After his first time in the director’s chair with “Gator,” Reynolds’ second film took a huge risk with regard to subject matter — suicide as comedy. Here Reynolds plays a shady real estate promoter with a fatal blood disease, and rather than endure a slow painful death, he tries and fails to commit suicide. That failure sends him to a sanitarium, where he asks a fellow patient, murderer Marlon Borunki (Dom DeLuise), to do the deed. It’s a tricky tone that Reynolds pulls off well.
7. THE BEST LITTLE WHOREHOUSE IN TEXAS (1982)
Director: Colin Higgins. Writers: Colin Higgins, Larry L. King, Peter Masterson, based on the musical by King and Masterson. Starring Burt Reynolds, Dolly Parton, Dom LeLuise, Charles Durning, Jim Nabors.
Who would’ve pegged the uber-macho Reynolds for a song-and-dance man? He stars in this splashy adaptation of the Broadway hit as a small town Texas sheriff assisting a local madame (Dolly Parton, steaing the show with her lavish costumes) in keeping her brothel from closing when a nosy TV reporter (Dom DeLuise) tries to shut it down. Charles Durning earned a Supporting Actor Oscar nomination as the show-stopping governor, while Parton competed at the Golden Globes for Best Comedy/Musical Actress. But where was the recognition for Reynolds, who holds his own with this colorful cast of characters?
6. SMOKEY AND THE BANDIT (1977)
Director: Hal Needham. Writers: James Lee Barrett, Charles Shyer, Alan Mandel. Starring Burt Reynolds, Sally Field, Jackie Gleason, Jerry Reed.
While no one can mistake Hal Needham’s “Smokey and the Bandit” as an extraordinary piece of filmmaking, it is unquestionably an iconic film of the 1970s, with Reynolds as Bandit in his red shirt, grey cowboy hat and Pontiac Trans Am. While the plot is negligible — hauling 400 cases of Coors beer — the most memorable scenes involve Bandit and his nemesis, the appropriately named Sheriff Buford T. Justice, played to the hilt by comedy legend Jackie Gleason.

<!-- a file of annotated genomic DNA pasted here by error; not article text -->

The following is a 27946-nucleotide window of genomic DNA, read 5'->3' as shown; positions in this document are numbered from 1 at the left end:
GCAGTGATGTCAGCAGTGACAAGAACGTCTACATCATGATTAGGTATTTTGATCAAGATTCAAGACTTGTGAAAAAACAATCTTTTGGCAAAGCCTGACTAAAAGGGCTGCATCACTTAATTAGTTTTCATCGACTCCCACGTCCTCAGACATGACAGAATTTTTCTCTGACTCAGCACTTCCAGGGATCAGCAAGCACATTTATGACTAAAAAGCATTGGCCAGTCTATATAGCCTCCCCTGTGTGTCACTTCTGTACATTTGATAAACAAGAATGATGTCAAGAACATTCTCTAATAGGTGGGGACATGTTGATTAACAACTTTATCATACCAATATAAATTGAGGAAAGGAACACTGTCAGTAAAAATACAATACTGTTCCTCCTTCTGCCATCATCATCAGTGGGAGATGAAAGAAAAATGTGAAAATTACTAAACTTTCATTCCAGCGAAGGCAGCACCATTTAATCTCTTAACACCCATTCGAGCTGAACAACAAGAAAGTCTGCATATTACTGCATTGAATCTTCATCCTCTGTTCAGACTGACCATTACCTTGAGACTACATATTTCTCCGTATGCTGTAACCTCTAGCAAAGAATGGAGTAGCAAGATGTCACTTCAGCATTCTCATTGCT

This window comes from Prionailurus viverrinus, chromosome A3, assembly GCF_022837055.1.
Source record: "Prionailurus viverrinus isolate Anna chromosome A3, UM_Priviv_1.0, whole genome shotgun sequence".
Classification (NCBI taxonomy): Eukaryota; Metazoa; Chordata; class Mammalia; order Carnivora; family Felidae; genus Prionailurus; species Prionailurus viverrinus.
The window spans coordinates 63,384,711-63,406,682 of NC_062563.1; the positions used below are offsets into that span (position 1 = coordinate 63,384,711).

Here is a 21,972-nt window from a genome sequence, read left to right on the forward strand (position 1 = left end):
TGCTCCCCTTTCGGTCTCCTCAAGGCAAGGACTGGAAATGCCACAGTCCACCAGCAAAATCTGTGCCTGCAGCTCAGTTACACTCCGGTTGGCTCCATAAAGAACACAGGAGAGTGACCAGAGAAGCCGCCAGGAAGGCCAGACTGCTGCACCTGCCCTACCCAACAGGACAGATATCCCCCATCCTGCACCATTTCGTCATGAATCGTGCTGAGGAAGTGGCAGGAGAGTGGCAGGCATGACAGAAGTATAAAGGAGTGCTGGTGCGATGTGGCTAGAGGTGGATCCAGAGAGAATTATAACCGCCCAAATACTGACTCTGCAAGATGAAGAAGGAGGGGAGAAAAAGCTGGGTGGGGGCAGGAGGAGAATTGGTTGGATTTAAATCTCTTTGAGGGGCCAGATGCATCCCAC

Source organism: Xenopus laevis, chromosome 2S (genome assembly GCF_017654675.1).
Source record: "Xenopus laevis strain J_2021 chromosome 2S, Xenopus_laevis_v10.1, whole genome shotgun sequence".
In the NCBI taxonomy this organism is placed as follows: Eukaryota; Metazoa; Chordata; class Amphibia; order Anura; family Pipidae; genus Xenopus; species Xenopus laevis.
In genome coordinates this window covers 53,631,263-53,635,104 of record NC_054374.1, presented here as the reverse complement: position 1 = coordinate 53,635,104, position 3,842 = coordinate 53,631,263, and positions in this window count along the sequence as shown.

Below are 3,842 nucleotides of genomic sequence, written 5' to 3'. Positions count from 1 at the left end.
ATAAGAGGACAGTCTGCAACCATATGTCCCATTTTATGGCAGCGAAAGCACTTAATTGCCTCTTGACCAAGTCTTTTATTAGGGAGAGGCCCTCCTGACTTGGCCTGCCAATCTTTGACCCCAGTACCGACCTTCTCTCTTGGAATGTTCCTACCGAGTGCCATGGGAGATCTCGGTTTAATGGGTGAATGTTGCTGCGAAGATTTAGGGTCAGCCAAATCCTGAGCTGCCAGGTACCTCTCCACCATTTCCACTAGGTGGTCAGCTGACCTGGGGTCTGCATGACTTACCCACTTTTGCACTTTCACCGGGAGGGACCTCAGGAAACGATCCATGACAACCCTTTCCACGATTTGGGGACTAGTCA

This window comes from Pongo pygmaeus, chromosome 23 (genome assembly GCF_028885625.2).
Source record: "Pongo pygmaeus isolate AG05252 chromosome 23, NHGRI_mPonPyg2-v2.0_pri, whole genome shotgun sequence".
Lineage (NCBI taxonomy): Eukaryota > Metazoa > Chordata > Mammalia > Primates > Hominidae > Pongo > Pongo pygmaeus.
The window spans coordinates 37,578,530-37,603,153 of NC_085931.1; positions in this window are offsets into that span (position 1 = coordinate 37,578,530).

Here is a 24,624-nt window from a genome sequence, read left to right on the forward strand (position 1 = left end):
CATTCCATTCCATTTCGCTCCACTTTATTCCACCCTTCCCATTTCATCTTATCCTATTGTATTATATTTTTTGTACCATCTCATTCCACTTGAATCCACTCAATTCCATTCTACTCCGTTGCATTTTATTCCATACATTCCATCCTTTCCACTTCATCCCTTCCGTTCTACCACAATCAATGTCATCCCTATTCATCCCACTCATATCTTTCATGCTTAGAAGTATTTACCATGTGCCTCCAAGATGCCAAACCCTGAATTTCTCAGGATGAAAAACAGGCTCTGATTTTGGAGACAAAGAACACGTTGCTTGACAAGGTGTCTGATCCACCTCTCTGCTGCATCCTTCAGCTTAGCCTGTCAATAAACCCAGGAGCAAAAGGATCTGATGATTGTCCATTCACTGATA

5. THE LONGEST YARD (1974)
Director: Robert Aldrich. Writer: Tracy Keenan Wynn. Starring Burt Reynolds, Eddie Albert, Ed Lauter, Michael Conrad.
In Robert Aldrich’s football comedy, Paul “Wrecking” Crewe (Reynolds) is a former pro football player who is sent to prison for stealing his girlfriend’s car. Once there, he organizes a team of prisoners who play an football exhibition game against a team of guards who cockily head onto the field, sure that they will beat Crewe’s ragtag losers. For his performance as Crewe, Reynolds received his first Golden Globe nomination as Best Actor.
4. SEMI-TOUGH (1977)
Director: Michael Ritchie. Writers: Walter Bernstein, Michael Ritchie. Starring Burt Reynolds, Kris Kristofferson, Jill Clayburgh, Robert Preston, Lotte Lenya.
While it might seem that this pro football comedy directed by Michael Ritchie is covering the same territory as “The Longest Yard,” Ritchie and Walter Bernstein’s script, based on the best-seller by Dan Jenkins, is much more of a satire of the self-help movement of the 1970s. Although the topical target of the satire, Werner Ehrhard’s program “est” has faded into oblivion, it serves the useful purpose as a springboard to a classic romantic comedy, a premise that is timeless.
3. STARTING OVER (1979)
Director: Alan J. Pakula. Writers: James L. Brooks, Alan Wakefield. Starring Burt Reynolds, Jill Clayburgh, Candice Bergen, Charles Durning, Frances Sternhagen.
In this Alan J. Pakula romantic comedy, Reynolds played a rare role for him as Phil, a New York professional who leaves his unfaithful wife (Candice Bergen) and moves back to his family in Boston where he is romantically set up with with a nursery-school teacher (Jill Clayburgh), and together they begin what is often a rocky romance. For his performance as Phil, Reynolds earned his second Golden Globe nomination as Best Actor.
2. BOOGIE NIGHTS (1997)
Writer/Director: Paul Thomas Anderson. Starring Mark Wahlberg, Julianne Moore, Burt Reynolds, Don Cheadle, John C. Reilly, Heather Graham.
For many, “Boogie Nights” is the pinnacle of Reynolds’ career so far. In the Paul Thomas Anderson film, he plays Jack Horner, a porn filmmaker who discovers Eddie Adams, a handsome and endowed young man who will henceforth be known as Dirk Diggler. And the rest is porn history. For his performance as Jack, Reynolds won his first Golden Globe Award for film, as well as earning his first Academy Award nomination and his second Screen Actors Guild Award nod.
1. DELIVERANCE (1972)
Director: John Boorman. Writer: James Dickey, based on his novel. Starring Jon Voight, Burt Reynolds, Ned Beatty, Ronny Cox.
Still, for me, there was nothing like the shock of the moment when I saw Reynolds in John Borrman’s “Deliverance.” At first I thought, “What’s that guy from ‘Gunsmoke’ doing in a John Boorman film?” Then it turned to “You know, he’s not bad,” finally ending with “Damn, he’s good.” His performance as super-macho Lewis Medlock and his bow-and-arrow made Reynolds a film star with a performance that he rarely, if ever, equaled.